Despite the fact that this sentence makes no real sense structurally, I had no problem understanding what JennyBot meant. It is not too far off base to say that if I were feeling down and unsuccessful, that I would describe my emotional state as “depressing death + Christmas Pterodactyls*.

(*but I like to think that Tina Fey’s New York includes Christmas Pterodactyls.)

Ultimately, JennyBot painted a fairly accurate portrait of actual Jenny:

  • JennyBot is well-meaning but impractical:

Screen Shot 2013-11-18 at 12.19.27 AM

I enjoyed this one. It sounds like something I casually wrote on my to-do list: buy paper towels, take clothes out of the dryer, take care of problems. While I’m at it, I should just include “achieve enlightenment” underneath.

(FUN FACT: I have never finished a to-do list in my life).

  • JennyBot is emotional:

Screen Shot 2013-11-18 at 12.18.24 AMI like to think that my posts are bizarre and curiously emotional while I, myself, am stoic and cold. If I’m honest, though, I DO get a little moved by the people around me. I can’t help it. I surround myself with awesome people. The compliments you hear from me are the kinds you you usually only hear from super drunk people (“No, seriously! You are AMAZING.”).

  • JennyBot is oddly inspirational:

Screen Shot 2013-11-17 at 6.04.11 PMMotivational posters and songs always seem to think that ASCENDING a mountain is the ultimate achievement. But there ain’t no shame in descending a mountain! There are plenty of non-mountain related activities you can do– and now you don’t have that mountain to deal with!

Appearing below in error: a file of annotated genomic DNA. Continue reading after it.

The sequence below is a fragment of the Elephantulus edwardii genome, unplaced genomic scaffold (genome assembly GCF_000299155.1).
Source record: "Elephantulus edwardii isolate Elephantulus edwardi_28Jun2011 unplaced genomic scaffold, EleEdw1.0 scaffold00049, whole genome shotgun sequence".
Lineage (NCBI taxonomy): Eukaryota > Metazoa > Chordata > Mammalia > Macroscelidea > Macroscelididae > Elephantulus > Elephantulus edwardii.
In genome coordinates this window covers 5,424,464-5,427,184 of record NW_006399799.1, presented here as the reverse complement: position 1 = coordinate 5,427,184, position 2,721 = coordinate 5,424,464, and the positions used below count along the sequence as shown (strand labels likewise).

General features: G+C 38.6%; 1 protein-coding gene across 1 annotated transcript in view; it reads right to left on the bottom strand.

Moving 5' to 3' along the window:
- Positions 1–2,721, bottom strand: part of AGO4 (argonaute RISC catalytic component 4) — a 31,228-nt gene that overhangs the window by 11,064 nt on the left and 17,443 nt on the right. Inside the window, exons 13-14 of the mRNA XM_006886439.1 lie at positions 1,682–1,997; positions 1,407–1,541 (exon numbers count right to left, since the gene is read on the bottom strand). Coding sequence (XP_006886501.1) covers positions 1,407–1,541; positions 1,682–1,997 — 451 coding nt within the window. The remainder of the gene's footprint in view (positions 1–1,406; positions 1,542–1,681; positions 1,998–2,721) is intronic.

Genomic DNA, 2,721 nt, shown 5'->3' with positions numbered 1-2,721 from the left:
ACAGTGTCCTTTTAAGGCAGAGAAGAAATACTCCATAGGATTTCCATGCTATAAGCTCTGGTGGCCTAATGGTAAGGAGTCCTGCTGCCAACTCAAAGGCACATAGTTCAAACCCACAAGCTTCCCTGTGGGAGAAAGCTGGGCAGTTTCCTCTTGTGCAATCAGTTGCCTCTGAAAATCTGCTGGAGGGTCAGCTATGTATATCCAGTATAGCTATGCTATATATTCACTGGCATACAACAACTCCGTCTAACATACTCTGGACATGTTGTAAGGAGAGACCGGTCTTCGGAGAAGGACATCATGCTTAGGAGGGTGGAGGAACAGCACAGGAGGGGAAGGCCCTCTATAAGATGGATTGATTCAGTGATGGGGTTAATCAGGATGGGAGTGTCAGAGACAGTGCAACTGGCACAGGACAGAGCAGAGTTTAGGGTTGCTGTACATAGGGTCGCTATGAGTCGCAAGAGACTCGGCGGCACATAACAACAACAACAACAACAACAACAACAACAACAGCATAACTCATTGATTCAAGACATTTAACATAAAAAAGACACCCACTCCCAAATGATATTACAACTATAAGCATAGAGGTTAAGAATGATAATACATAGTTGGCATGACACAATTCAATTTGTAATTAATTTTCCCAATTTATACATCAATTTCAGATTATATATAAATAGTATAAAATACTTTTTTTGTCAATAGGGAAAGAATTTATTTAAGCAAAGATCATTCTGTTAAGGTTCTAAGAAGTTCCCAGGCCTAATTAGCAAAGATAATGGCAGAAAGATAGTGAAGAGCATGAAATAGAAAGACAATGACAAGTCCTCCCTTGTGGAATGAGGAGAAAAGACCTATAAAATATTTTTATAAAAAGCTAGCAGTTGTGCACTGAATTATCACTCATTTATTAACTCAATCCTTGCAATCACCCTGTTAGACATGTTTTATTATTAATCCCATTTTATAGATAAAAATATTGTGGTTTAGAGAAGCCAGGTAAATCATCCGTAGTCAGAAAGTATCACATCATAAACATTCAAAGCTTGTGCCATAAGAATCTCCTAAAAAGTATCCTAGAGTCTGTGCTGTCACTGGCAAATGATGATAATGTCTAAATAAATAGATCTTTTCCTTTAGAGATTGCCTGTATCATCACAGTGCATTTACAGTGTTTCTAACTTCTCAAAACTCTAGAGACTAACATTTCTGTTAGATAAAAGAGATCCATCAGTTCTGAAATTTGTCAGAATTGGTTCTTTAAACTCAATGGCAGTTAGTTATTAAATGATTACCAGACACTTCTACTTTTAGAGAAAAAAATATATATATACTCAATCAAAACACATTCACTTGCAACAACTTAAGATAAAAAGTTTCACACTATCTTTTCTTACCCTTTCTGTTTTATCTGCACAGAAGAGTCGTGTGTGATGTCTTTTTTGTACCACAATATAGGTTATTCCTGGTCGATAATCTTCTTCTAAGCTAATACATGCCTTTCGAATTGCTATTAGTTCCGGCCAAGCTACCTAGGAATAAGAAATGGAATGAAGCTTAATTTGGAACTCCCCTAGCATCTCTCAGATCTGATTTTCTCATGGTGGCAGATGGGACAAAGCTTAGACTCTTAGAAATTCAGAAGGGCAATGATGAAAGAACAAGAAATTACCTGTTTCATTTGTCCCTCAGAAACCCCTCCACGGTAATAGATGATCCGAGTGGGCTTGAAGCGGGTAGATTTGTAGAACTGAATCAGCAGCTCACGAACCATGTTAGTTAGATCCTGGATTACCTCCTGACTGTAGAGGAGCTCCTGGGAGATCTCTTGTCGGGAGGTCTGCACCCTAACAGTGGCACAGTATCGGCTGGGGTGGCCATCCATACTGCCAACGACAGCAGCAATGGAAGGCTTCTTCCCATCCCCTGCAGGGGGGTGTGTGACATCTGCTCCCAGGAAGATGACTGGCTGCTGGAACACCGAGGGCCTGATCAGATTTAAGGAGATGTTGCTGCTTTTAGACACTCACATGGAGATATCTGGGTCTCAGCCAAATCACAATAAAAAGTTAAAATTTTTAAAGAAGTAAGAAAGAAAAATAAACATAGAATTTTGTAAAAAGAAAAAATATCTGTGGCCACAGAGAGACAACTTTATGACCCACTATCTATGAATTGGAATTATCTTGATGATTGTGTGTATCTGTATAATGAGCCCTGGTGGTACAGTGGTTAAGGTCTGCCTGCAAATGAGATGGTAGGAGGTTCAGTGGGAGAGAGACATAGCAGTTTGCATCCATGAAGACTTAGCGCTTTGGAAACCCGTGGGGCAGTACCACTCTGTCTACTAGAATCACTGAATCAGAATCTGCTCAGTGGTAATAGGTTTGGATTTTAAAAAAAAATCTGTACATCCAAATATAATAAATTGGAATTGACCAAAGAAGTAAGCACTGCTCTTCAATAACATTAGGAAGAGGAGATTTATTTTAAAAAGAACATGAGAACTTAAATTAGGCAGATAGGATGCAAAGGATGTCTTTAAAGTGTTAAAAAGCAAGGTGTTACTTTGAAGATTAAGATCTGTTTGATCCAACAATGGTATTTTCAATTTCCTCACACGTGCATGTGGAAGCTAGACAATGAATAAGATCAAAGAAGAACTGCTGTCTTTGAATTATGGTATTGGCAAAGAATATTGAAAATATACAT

So, basically, through the magic of JennyBot, I learned that I am emotional, less of a misanthrope than I thought, pro-brunch, and overly invested in the life of rapper Lil’ Wayne (also, I like to talk about Sasquatch, ninjas, gay stuff, and the Russian Embassy).

Learning that a bot absolutely could imitate the specialness of me wasn’t actually such a terrible blow to the ego.

It was thrilling to realize I could finally delegate my tweets to someone else (that shit is tedious, yo!).

Let the robot takeover begin!

In closing:

Screen Shot 2013-11-17 at 6.04.50 PMThanks, JennyBot. I will be.

“Remember that time Chris Tucker opened for Jenny?”

1 May

Last week, I went to Georgia and it was pretty awesome. I met a person named Dorito, saw a post office that doubled as a jail, and performed on the same stage as Chris Tucker.

Yes. The that Chris Tucker.

The famous one.